GOOD news for the feedback fans among us: When the Raveonettes' return to Los Angeles next week, they will most certainly bring the fuzz.
When they first came together in Copenhagen, 2001, the Danish duo's setup was simple: One guy -- mastermind Sune Rose Wagner, aloof, tousled black hair, cagey looking; and one girl -- shoegazey chanteuse Sharin Foo, a slinky, dizzyingly tall platinum blond. Their music was a minimal, droning take on coiffed '50s rock, with two-part harmonies, three-chord songs and nostalgia-laden lyrics. Fans glommed onto the Raves' debut couplet, "Whip It On" (2002) and "Chain Gang of Love" (2003) for their raw, glorious grit. But with 2005's "Pretty in Black," the twosome ditched the moody noise and became a five-piece, collaborating with big names like Ronnie Spector. Many followers lamented the change, but Wagner makes no apologies.
"I like clean, simple pop music and I like raw, noisy stuff," he says from a hotel in Lisbon, hours before a performance. "I do whatever I feel like at the time and that's it."
But with their just-released disc, "Lust Lust Lust," the Raveonettes pile on the feedback even as they simplify all else. The album is both a return to form and a forward leap -- a genuine coalescence tangible throughout this tour.
When asked about the new album's titular sin, Wagner responds, "I embrace it. My life is so filled with [lust] that it's hard to escape it. . . . I actually saw a shrink, which helped. The Buddhist way of handling it is a bit too monastic for me."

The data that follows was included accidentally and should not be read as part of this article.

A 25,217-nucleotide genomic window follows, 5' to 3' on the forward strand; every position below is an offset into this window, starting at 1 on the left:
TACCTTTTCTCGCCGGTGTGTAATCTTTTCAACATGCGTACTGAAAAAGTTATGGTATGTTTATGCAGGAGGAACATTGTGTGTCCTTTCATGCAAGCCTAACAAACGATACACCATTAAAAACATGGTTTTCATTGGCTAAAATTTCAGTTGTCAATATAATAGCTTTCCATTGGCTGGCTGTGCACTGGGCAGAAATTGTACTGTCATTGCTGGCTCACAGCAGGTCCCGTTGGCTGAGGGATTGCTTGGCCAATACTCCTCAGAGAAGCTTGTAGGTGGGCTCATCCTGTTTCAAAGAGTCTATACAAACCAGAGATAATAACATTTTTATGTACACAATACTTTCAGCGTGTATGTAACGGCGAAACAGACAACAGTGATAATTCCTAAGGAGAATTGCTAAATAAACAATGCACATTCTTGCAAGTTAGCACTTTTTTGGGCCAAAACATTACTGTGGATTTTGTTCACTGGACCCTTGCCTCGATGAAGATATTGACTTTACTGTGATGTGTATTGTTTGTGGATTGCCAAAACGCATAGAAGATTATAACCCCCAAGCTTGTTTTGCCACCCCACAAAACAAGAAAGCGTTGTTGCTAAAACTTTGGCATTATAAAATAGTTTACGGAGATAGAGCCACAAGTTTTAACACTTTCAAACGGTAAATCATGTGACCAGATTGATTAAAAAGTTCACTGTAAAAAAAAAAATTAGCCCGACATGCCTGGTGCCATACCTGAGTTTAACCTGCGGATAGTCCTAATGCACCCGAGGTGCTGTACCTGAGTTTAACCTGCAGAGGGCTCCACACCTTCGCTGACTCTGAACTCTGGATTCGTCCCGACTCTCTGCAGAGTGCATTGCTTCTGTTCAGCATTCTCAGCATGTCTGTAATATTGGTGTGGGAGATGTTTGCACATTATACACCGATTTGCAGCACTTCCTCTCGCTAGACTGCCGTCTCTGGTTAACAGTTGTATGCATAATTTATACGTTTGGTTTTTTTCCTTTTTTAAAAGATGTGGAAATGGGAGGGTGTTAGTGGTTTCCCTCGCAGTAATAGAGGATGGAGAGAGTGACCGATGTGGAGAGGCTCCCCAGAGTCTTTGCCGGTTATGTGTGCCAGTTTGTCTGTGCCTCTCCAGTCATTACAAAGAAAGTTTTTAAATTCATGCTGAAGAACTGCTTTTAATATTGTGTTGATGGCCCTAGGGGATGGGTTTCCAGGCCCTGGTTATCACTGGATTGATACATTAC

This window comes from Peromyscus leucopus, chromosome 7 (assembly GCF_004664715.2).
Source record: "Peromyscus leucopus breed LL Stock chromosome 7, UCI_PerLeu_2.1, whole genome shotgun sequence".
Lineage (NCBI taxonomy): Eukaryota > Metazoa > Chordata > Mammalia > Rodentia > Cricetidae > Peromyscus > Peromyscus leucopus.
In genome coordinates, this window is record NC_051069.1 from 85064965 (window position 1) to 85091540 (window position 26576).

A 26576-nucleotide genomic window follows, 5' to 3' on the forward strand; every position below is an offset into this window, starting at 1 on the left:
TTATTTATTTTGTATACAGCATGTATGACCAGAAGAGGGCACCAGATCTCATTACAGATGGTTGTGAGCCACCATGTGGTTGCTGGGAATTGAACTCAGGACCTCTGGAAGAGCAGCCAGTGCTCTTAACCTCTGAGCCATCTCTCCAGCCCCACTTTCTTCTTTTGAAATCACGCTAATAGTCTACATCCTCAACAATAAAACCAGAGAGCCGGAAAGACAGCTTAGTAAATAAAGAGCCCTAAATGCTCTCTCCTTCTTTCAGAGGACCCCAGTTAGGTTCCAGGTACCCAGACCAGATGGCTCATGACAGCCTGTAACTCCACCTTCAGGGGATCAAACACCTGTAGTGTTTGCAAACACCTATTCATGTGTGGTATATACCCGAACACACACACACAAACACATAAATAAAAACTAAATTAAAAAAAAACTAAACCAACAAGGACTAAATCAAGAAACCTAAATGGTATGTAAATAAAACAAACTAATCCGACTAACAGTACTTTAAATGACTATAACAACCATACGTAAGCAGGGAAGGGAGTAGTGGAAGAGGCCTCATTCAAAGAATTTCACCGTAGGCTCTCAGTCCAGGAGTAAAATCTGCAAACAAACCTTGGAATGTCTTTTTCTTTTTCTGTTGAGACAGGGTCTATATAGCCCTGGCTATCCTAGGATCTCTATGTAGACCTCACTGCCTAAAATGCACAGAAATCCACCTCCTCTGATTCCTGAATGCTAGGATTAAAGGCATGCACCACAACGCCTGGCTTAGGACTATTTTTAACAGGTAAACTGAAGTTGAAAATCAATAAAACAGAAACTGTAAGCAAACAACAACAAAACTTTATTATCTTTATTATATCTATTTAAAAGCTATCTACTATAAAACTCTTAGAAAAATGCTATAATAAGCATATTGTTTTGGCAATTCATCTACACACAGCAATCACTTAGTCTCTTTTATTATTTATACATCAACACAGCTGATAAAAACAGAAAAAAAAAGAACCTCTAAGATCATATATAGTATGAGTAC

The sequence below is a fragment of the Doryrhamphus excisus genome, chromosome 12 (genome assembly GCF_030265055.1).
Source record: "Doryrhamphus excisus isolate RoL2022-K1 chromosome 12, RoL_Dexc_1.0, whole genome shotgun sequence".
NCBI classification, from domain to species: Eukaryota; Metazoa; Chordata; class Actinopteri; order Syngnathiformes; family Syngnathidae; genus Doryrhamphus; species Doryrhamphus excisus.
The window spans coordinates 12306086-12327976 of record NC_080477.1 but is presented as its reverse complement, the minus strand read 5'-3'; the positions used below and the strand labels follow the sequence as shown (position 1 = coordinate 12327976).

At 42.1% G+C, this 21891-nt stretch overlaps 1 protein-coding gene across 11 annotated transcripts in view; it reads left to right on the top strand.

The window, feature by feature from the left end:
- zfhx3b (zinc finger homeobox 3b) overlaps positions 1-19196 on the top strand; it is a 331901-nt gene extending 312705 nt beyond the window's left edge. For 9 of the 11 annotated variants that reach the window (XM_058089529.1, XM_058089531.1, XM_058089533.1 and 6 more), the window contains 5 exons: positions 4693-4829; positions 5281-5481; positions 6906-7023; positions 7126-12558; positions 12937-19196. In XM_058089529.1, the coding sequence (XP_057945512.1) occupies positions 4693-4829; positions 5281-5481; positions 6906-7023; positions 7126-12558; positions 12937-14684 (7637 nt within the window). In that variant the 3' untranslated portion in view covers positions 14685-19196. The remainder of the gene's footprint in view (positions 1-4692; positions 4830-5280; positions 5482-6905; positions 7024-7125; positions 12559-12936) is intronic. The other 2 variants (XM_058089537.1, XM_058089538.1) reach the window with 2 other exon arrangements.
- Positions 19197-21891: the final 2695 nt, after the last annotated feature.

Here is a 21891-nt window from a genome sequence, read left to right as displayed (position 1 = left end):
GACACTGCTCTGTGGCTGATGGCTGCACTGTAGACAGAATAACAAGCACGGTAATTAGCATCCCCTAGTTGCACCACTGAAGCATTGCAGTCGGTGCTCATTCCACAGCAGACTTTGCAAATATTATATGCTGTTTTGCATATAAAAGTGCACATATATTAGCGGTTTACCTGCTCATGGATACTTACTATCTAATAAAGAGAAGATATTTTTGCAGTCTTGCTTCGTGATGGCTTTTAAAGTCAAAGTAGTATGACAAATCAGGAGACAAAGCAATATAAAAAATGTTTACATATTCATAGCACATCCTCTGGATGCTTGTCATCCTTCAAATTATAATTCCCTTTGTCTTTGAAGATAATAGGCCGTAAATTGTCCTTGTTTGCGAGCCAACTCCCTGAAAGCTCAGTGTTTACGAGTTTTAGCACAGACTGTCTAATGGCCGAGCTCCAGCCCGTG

His approach to songwriting, however, is best cloistered. And for a band known to swath their songs in nostalgic imagery, the lyrics on "Lust, Lust, Lust" are surprisingly stripped. "I've cloaked my feelings in characters before," says Wagner, the Raves' sole songwriter. "This one was easy -- everything is true."
There is both art and exuberance on "Lust, Lust, Lust," but also, more noticeably, a drop in posture. There aren't any producers or guests, either. "I had such a clear vision of this album, it didn't make sense to bring anyone into the process," says Wagner. "It was too personal."
And while it once seemed the Raveonettes were renting space from the greats, with "Lust" they build a nook all their own.
"We're a very young band still," says Wagner. "We've only been around a few years, so we have some great albums to do. I just want to make beautiful, deep, intense rock 'n' roll."
His modesty is touching, but when the El Rey quakes on Tuesday night, the dissonance will destroy that too.
WHERE: El Rey Theatre, 5515 Wilshire Blvd., L.A.
WHEN: 8 p.m. Tuesday
INFO: (323) 936-4790